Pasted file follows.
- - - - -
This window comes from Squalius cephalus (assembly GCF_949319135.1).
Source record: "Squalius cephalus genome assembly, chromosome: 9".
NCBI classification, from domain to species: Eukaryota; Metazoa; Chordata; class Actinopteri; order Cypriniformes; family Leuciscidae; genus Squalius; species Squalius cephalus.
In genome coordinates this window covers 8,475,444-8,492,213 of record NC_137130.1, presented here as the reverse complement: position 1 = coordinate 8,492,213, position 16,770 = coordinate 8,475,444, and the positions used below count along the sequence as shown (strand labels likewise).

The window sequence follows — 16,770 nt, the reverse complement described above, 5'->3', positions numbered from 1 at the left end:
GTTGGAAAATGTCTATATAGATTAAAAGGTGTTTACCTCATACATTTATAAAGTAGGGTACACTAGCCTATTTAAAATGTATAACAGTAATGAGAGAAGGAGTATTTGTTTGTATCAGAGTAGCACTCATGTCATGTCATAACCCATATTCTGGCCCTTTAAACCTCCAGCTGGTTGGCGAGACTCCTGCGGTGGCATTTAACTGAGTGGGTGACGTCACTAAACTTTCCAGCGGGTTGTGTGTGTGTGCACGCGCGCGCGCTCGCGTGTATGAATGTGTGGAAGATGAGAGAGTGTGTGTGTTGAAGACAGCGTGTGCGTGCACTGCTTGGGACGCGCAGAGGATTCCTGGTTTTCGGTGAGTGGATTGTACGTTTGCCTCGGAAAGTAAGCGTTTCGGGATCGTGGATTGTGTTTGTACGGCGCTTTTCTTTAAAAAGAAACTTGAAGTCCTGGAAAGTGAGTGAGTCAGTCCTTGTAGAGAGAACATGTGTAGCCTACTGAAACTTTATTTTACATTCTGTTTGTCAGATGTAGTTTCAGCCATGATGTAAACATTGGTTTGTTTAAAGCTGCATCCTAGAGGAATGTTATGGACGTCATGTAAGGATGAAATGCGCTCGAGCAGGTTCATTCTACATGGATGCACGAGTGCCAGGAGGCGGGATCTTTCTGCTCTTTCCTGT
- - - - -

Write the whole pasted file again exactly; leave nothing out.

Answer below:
This window comes from Squalius cephalus (assembly GCF_949319135.1).
Source record: "Squalius cephalus genome assembly, chromosome: 9".
NCBI classification, from domain to species: Eukaryota; Metazoa; Chordata; class Actinopteri; order Cypriniformes; family Leuciscidae; genus Squalius; species Squalius cephalus.
In genome coordinates this window covers 8,475,444-8,492,213 of record NC_137130.1, presented here as the reverse complement: position 1 = coordinate 8,492,213, position 16,770 = coordinate 8,475,444, and the positions used below count along the sequence as shown (strand labels likewise).

The window sequence follows — 16,770 nt, the reverse complement described above, 5'->3', positions numbered from 1 at the left end:
GTTGGAAAATGTCTATATAGATTAAAAGGTGTTTACCTCATACATTTATAAAGTAGGGTACACTAGCCTATTTAAAATGTATAACAGTAATGAGAGAAGGAGTATTTGTTTGTATCAGAGTAGCACTCATGTCATGTCATAACCCATATTCTGGCCCTTTAAACCTCCAGCTGGTTGGCGAGACTCCTGCGGTGGCATTTAACTGAGTGGGTGACGTCACTAAACTTTCCAGCGGGTTGTGTGTGTGTGCACGCGCGCGCGCTCGCGTGTATGAATGTGTGGAAGATGAGAGAGTGTGTGTGTTGAAGACAGCGTGTGCGTGCACTGCTTGGGACGCGCAGAGGATTCCTGGTTTTCGGTGAGTGGATTGTACGTTTGCCTCGGAAAGTAAGCGTTTCGGGATCGTGGATTGTGTTTGTACGGCGCTTTTCTTTAAAAAGAAACTTGAAGTCCTGGAAAGTGAGTGAGTCAGTCCTTGTAGAGAGAACATGTGTAGCCTACTGAAACTTTATTTTACATTCTGTTTGTCAGATGTAGTTTCAGCCATGATGTAAACATTGGTTTGTTTAAAGCTGCATCCTAGAGGAATGTTATGGACGTCATGTAAGGATGAAATGCGCTCGAGCAGGTTCATTCTACATGGATGCACGAGTGCCAGGAGGCGGGATCTTTCTGCTCTTTCCTGT